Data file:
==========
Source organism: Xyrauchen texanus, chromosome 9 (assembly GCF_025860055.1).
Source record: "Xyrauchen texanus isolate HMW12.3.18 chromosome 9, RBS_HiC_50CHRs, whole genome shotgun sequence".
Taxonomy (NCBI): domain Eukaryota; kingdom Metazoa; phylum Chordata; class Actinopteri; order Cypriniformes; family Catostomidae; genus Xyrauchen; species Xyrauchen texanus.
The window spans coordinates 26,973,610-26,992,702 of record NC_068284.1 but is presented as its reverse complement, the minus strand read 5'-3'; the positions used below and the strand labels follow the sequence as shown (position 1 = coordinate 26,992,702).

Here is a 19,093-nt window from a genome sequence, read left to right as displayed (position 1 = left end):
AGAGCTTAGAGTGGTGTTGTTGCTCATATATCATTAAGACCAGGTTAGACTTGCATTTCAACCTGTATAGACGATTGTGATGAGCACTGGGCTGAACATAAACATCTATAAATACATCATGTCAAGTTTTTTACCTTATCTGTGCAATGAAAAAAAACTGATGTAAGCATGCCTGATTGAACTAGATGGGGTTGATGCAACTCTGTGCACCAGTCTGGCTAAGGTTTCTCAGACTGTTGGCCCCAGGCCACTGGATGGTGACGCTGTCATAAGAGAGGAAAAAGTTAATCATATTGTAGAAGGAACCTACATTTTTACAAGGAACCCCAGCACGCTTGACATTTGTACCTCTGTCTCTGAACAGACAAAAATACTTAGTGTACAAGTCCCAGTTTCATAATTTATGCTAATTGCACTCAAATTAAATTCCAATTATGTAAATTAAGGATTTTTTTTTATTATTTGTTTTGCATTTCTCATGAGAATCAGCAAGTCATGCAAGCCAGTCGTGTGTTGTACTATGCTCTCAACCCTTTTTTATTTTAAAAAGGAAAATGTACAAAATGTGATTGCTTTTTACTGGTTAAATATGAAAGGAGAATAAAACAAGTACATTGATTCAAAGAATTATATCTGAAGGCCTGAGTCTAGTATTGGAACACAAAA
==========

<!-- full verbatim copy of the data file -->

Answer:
Source organism: Xyrauchen texanus, chromosome 9 (assembly GCF_025860055.1).
Source record: "Xyrauchen texanus isolate HMW12.3.18 chromosome 9, RBS_HiC_50CHRs, whole genome shotgun sequence".
Taxonomy (NCBI): domain Eukaryota; kingdom Metazoa; phylum Chordata; class Actinopteri; order Cypriniformes; family Catostomidae; genus Xyrauchen; species Xyrauchen texanus.
The window spans coordinates 26,973,610-26,992,702 of record NC_068284.1 but is presented as its reverse complement, the minus strand read 5'-3'; the positions used below and the strand labels follow the sequence as shown (position 1 = coordinate 26,992,702).

Here is a 19,093-nt window from a genome sequence, read left to right as displayed (position 1 = left end):
AGAGCTTAGAGTGGTGTTGTTGCTCATATATCATTAAGACCAGGTTAGACTTGCATTTCAACCTGTATAGACGATTGTGATGAGCACTGGGCTGAACATAAACATCTATAAATACATCATGTCAAGTTTTTTACCTTATCTGTGCAATGAAAAAAAACTGATGTAAGCATGCCTGATTGAACTAGATGGGGTTGATGCAACTCTGTGCACCAGTCTGGCTAAGGTTTCTCAGACTGTTGGCCCCAGGCCACTGGATGGTGACGCTGTCATAAGAGAGGAAAAAGTTAATCATATTGTAGAAGGAACCTACATTTTTACAAGGAACCCCAGCACGCTTGACATTTGTACCTCTGTCTCTGAACAGACAAAAATACTTAGTGTACAAGTCCCAGTTTCATAATTTATGCTAATTGCACTCAAATTAAATTCCAATTATGTAAATTAAGGATTTTTTTTTATTATTTGTTTTGCATTTCTCATGAGAATCAGCAAGTCATGCAAGCCAGTCGTGTGTTGTACTATGCTCTCAACCCTTTTTTATTTTAAAAAGGAAAATGTACAAAATGTGATTGCTTTTTACTGGTTAAATATGAAAGGAGAATAAAACAAGTACATTGATTCAAAGAATTATATCTGAAGGCCTGAGTCTAGTATTGGAACACAAAA